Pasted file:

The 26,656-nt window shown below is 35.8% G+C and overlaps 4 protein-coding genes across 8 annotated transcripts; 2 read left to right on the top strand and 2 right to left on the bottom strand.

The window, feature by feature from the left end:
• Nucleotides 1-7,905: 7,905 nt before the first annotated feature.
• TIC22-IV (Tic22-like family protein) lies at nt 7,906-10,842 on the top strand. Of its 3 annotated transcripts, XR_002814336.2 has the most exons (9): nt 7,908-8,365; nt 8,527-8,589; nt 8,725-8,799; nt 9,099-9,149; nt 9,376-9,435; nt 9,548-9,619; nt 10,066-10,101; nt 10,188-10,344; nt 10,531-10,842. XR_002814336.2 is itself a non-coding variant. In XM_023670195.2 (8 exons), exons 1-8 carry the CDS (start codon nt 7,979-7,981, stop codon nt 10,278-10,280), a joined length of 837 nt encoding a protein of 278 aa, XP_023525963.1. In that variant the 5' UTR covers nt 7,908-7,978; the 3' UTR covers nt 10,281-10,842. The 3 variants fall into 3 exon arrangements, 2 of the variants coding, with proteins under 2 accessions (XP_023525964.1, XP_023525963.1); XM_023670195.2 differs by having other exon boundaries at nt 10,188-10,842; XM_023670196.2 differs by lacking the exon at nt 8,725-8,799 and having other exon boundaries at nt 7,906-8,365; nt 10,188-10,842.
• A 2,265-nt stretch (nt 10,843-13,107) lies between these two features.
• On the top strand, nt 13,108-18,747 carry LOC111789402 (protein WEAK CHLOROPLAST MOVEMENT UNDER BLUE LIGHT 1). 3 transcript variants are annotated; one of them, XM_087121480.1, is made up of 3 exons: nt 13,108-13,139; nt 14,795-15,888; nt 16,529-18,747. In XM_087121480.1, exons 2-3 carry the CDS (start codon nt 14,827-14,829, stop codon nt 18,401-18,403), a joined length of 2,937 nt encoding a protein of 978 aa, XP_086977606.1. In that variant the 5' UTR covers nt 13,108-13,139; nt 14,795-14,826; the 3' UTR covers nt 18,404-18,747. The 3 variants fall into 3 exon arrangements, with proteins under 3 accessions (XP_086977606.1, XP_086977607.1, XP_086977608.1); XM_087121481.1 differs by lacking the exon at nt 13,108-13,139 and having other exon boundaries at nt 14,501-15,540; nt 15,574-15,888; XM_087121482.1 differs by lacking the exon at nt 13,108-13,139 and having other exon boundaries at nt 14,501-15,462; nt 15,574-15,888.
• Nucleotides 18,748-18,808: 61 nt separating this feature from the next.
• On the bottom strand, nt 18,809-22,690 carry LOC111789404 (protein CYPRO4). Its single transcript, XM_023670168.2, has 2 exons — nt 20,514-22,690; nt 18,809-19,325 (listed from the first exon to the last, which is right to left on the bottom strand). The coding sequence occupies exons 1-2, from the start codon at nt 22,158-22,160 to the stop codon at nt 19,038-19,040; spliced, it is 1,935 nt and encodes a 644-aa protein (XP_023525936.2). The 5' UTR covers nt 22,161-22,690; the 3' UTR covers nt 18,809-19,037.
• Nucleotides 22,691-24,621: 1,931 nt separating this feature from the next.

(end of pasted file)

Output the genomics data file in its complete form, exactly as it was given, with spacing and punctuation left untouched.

The 26,656-nt window shown below is 35.8% G+C and overlaps 4 protein-coding genes across 8 annotated transcripts; 2 read left to right on the top strand and 2 right to left on the bottom strand.

The window, feature by feature from the left end:
• Nucleotides 1-7,905: 7,905 nt before the first annotated feature.
• TIC22-IV (Tic22-like family protein) lies at nt 7,906-10,842 on the top strand. Of its 3 annotated transcripts, XR_002814336.2 has the most exons (9): nt 7,908-8,365; nt 8,527-8,589; nt 8,725-8,799; nt 9,099-9,149; nt 9,376-9,435; nt 9,548-9,619; nt 10,066-10,101; nt 10,188-10,344; nt 10,531-10,842. XR_002814336.2 is itself a non-coding variant. In XM_023670195.2 (8 exons), exons 1-8 carry the CDS (start codon nt 7,979-7,981, stop codon nt 10,278-10,280), a joined length of 837 nt encoding a protein of 278 aa, XP_023525963.1. In that variant the 5' UTR covers nt 7,908-7,978; the 3' UTR covers nt 10,281-10,842. The 3 variants fall into 3 exon arrangements, 2 of the variants coding, with proteins under 2 accessions (XP_023525964.1, XP_023525963.1); XM_023670195.2 differs by having other exon boundaries at nt 10,188-10,842; XM_023670196.2 differs by lacking the exon at nt 8,725-8,799 and having other exon boundaries at nt 7,906-8,365; nt 10,188-10,842.
• A 2,265-nt stretch (nt 10,843-13,107) lies between these two features.
• On the top strand, nt 13,108-18,747 carry LOC111789402 (protein WEAK CHLOROPLAST MOVEMENT UNDER BLUE LIGHT 1). 3 transcript variants are annotated; one of them, XM_087121480.1, is made up of 3 exons: nt 13,108-13,139; nt 14,795-15,888; nt 16,529-18,747. In XM_087121480.1, exons 2-3 carry the CDS (start codon nt 14,827-14,829, stop codon nt 18,401-18,403), a joined length of 2,937 nt encoding a protein of 978 aa, XP_086977606.1. In that variant the 5' UTR covers nt 13,108-13,139; nt 14,795-14,826; the 3' UTR covers nt 18,404-18,747. The 3 variants fall into 3 exon arrangements, with proteins under 3 accessions (XP_086977606.1, XP_086977607.1, XP_086977608.1); XM_087121481.1 differs by lacking the exon at nt 13,108-13,139 and having other exon boundaries at nt 14,501-15,540; nt 15,574-15,888; XM_087121482.1 differs by lacking the exon at nt 13,108-13,139 and having other exon boundaries at nt 14,501-15,462; nt 15,574-15,888.
• Nucleotides 18,748-18,808: 61 nt separating this feature from the next.
• On the bottom strand, nt 18,809-22,690 carry LOC111789404 (protein CYPRO4). Its single transcript, XM_023670168.2, has 2 exons — nt 20,514-22,690; nt 18,809-19,325 (listed from the first exon to the last, which is right to left on the bottom strand). The coding sequence occupies exons 1-2, from the start codon at nt 22,158-22,160 to the stop codon at nt 19,038-19,040; spliced, it is 1,935 nt and encodes a 644-aa protein (XP_023525936.2). The 5' UTR covers nt 22,161-22,690; the 3' UTR covers nt 18,809-19,037.
• Nucleotides 22,691-24,621: 1,931 nt separating this feature from the next.